Over one weekend, most of the city was dispersed. People left their offices on Friday thinking they'd be back in on Monday. In most cases they weren't.
For the Catholic Charities Archdiocese of New Orleans (CCANO), the hurricane that crippled the city hit hard. Many of its 1,000 employees were spread across the country. But there was still work to be done -- more work than before, because the nonprofit also had to aid Katrina's victims.
"We no longer had offices," said Margaret Dubisson, the communications director for CCANO. "We needed some way to get to people and connect them. It wasn't possible to bring all 1,000 employees back [to New Orleans]. It was a very unsettled and frightening time for many people."
Shortly before Katrina, CCANO had found RingCentral, a San Mateo, Calif.-based hosted Internet telephony vendor. Little did it know that once the hurricane hit, that communication system would be the organization's life-blood. It wasn't until Katrina hit that the system was put to the test.
"We were trying to improve the communications portion of our emergency plans," Dubisson said. "At the beginning of hurricane season 2005, after a couple of strong threats, it was decided we needed a toll-free emergency contact number for employees to use if needed. During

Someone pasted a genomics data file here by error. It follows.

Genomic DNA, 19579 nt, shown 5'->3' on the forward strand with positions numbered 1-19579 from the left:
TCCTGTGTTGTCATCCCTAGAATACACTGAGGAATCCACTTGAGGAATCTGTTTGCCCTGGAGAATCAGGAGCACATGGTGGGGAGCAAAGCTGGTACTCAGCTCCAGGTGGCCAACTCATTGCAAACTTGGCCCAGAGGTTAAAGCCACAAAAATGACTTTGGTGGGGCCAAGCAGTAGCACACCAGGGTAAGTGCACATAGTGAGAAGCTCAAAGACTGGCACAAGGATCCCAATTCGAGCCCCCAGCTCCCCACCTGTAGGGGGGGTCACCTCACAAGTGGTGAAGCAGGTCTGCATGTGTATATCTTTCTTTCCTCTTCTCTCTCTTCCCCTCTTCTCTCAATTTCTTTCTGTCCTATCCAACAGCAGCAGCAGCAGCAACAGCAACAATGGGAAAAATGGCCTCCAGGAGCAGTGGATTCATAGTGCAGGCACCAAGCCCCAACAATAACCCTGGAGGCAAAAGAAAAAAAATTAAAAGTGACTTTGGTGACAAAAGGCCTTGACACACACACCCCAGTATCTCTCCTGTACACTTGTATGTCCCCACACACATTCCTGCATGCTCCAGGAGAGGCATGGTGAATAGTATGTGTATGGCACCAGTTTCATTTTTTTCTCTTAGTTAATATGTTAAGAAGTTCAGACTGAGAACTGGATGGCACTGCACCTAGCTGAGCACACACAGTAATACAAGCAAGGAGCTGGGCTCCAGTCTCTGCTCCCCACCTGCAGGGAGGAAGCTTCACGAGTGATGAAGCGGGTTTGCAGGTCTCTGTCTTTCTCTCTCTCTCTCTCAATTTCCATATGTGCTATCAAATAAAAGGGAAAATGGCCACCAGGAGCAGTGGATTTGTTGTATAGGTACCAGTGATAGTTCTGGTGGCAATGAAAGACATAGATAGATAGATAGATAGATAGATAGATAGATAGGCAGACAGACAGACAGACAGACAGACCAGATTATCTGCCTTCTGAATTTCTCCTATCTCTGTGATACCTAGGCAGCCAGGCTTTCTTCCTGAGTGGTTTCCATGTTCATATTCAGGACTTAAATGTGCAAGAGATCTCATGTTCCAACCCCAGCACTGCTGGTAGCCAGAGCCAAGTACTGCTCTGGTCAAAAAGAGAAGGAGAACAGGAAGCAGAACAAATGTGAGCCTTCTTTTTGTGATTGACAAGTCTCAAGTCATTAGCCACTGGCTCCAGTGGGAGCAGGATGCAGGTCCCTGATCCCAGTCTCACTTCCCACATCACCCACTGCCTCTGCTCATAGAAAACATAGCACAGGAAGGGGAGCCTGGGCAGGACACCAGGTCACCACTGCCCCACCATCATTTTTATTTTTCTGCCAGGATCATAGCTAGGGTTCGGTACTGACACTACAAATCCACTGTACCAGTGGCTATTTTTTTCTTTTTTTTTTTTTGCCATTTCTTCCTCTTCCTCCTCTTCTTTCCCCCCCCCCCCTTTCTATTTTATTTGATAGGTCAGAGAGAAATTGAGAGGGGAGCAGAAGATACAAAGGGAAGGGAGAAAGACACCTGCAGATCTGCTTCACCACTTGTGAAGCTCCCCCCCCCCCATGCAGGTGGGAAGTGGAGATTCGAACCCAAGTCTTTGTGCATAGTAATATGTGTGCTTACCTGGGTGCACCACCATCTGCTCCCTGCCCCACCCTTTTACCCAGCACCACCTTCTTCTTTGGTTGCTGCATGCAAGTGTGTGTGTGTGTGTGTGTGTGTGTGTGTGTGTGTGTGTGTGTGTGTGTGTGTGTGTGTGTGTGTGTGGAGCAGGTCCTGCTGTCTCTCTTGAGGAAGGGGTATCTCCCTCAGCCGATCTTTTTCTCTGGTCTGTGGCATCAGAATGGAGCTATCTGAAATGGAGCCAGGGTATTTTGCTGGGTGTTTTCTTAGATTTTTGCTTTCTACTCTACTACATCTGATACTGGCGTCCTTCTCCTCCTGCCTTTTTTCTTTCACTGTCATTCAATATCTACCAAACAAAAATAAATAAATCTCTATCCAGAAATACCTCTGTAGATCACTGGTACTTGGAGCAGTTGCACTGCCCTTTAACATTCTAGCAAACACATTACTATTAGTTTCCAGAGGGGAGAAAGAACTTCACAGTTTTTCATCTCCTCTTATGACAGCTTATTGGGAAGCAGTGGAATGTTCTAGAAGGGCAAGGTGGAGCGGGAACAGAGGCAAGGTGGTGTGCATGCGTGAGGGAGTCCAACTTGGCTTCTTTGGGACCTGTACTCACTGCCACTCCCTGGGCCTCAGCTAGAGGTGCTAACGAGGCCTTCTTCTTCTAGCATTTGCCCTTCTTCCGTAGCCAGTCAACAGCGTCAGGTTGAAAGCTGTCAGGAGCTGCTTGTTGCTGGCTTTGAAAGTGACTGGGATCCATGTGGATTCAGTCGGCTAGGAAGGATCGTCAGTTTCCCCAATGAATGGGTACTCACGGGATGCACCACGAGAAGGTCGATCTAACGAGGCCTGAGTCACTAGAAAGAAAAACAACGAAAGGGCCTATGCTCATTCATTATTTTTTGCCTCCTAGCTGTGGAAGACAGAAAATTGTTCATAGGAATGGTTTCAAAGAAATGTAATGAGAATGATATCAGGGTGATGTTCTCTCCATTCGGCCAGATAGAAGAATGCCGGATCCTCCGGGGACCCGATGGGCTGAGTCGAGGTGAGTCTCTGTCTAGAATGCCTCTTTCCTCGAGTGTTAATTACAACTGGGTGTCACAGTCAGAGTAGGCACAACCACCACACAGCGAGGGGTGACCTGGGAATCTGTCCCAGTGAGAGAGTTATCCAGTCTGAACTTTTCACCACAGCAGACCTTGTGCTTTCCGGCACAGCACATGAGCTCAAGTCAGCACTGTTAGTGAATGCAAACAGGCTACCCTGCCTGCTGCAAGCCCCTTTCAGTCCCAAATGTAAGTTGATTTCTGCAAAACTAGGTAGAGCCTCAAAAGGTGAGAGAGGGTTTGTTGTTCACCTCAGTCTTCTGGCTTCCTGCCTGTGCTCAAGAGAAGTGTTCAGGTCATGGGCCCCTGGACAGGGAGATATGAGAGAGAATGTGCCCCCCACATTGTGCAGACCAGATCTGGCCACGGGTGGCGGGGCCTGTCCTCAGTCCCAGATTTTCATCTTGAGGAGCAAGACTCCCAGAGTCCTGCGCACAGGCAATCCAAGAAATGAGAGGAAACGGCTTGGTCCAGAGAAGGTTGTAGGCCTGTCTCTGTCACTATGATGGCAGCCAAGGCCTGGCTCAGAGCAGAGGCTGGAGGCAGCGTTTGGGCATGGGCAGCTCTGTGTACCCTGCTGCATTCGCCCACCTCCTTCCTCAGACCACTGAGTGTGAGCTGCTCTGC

"Catholic Charities used RingCentral in order to give employees somewhere to check in for information, provide us with their current contact information and status, and at a later point, to provide a number for people needing assistance," she said.
The system worked. A year later, CCANO has 900 of its 1,000 pre-Katrina employees. But Dubisson said that is no reason for the company to rest on its laurels.
"We are just finalizing our hurricane plan for 2006 of lessons learned," she said. "Communications have got to be better. We've got to totally focus on staying connected."
The RingCentral system will remain as a disaster recovery option, Dubisson said. The toll-free number will remain in use. Currently, since no emergency conditions are in place, callers are greeted with a recorded message. But if disaster strikes, that will change.
"Based on our Katrina experience," she said, "it was critical that this happen automatically, so callers can always get through."